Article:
In this four-week study of 77 participants with early-stage memory loss and apathy, those taking part in the MSA sessions improved significantly in the areas of apathy, depressive symptoms, and quality of life in comparison to those in the structured social support sessions. A small improvement in mean MMSE score also occurred for the MSA group but the primary target for this study was apathy. We did not find any difference in executive function at week four, but perhaps the intervention will take longer to affect a change in executive function. These improvements are consistent with the findings of earlier studies [28, 29]. Our focus on reducing apathy may provide a novel therapeutic route to improving mood and quality of life, and maintaining cognitive function over time. The early-stage support group experienced a 37% attrition rate, and for those that remained at the four week posttest, there was a significant increase in apathy symptoms. These apathy symptoms could explain poorer performance on the evaluation scales.
Most cognitive stimulation or cognitive training trials have targeted healthy older adults and have found improvements on specific tasks . This trial took a different approach with the focus on breaking the pattern of apathy during early stages of memory loss, which other studies have shown to lead to premature functional decline. For people with Alzheimer’s disease, cognitive stimulation therapy that provides activities involving cognitive processing, within a social context, with an emphasis on enjoyment holds great promise.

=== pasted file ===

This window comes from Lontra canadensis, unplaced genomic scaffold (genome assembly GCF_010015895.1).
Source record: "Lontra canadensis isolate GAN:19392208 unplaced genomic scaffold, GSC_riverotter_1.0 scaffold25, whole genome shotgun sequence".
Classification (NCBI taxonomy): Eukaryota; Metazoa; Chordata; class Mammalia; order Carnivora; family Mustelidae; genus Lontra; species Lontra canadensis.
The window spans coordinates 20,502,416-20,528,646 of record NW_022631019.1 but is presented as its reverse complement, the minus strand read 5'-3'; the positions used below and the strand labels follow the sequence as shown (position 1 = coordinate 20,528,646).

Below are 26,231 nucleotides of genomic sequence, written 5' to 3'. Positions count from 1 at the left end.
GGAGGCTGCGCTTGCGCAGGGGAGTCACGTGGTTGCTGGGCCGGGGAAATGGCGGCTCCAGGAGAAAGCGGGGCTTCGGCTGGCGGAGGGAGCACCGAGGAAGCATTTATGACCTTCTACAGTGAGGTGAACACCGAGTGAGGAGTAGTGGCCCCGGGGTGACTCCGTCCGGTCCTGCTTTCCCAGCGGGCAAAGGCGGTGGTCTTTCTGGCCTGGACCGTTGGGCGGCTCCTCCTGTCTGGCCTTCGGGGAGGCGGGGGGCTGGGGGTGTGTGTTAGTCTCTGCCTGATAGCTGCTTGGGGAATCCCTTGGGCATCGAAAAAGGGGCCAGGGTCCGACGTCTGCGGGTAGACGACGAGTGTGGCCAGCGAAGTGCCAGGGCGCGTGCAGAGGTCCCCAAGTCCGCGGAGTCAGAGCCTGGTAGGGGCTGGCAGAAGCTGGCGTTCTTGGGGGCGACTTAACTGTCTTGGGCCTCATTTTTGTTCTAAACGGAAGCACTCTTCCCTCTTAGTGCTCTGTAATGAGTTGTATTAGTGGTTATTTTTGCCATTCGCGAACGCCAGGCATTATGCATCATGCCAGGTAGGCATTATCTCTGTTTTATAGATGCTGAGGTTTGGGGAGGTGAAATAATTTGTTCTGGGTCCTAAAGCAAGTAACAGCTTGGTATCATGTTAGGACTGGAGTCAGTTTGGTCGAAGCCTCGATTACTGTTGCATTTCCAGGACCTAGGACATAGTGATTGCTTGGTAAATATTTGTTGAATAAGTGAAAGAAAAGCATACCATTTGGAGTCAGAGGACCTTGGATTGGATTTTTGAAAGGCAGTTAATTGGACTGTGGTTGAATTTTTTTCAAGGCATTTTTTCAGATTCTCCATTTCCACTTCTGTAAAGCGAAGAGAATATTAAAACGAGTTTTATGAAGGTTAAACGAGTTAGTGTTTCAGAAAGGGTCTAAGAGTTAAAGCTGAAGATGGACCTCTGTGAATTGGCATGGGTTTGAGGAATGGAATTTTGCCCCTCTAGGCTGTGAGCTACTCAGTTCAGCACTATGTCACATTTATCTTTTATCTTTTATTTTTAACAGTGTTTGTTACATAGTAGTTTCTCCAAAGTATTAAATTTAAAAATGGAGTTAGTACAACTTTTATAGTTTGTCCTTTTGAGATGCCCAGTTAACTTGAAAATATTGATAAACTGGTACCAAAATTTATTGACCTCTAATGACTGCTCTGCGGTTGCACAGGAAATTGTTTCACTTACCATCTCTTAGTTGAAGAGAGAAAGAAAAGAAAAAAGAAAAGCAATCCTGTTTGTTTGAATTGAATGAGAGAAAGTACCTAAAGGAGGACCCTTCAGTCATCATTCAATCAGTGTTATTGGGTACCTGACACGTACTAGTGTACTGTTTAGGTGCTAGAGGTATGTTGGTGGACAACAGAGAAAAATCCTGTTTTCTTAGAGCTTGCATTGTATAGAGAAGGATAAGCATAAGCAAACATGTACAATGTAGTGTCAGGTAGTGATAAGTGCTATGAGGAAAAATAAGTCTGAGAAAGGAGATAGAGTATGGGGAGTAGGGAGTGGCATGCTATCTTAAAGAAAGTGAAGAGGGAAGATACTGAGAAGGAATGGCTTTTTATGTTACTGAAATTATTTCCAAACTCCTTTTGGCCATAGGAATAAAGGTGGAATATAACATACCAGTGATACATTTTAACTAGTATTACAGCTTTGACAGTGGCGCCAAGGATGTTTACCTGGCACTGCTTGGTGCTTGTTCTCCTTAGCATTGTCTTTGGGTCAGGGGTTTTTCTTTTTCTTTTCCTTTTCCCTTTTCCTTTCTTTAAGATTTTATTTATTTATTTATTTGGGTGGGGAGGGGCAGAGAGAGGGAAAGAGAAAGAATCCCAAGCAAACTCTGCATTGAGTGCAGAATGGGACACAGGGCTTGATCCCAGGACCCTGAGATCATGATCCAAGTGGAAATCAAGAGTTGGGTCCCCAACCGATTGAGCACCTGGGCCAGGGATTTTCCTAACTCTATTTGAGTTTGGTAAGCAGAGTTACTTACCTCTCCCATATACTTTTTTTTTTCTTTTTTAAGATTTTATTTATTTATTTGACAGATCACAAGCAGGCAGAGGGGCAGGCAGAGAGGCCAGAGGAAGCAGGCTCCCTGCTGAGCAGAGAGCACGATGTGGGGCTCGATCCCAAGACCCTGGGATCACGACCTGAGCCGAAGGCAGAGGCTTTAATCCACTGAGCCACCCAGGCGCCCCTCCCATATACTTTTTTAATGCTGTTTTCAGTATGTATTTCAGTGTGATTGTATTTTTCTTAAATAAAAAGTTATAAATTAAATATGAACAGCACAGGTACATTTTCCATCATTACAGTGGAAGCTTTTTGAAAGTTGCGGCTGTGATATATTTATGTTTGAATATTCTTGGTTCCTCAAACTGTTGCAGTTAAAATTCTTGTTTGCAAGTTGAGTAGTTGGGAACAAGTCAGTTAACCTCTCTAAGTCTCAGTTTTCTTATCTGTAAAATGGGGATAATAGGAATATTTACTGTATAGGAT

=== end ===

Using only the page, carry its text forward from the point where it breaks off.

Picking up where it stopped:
There were a number of limitations. It should be noted that this study was limited due to the rigorous inclusion criteria which were necessary to ensure a homogeneous group of participants. This meant many participants with related neurological conditions and complex health problems were excluded. Another limitation was the study sites which were selected by socioeconomic status (SES) (four high SES and four middle to low SES), which allowed diverse senior centers with 3–7 candidates to participate. These small groups enhanced project diversity enrollment but provided less than ideal program sizes which may have influenced outcomes. Recruitment and retention in lower SES sites was a problem. Although groups of 10 were recruited in senior centers, participants did not attend routinely, preferring to take part in other activities or simply not attending after group assignment. Several efforts were made to encourage participation with phone followups, discussions with family or staff members at the sites, but the attrition rate for the control condition was much higher than expected.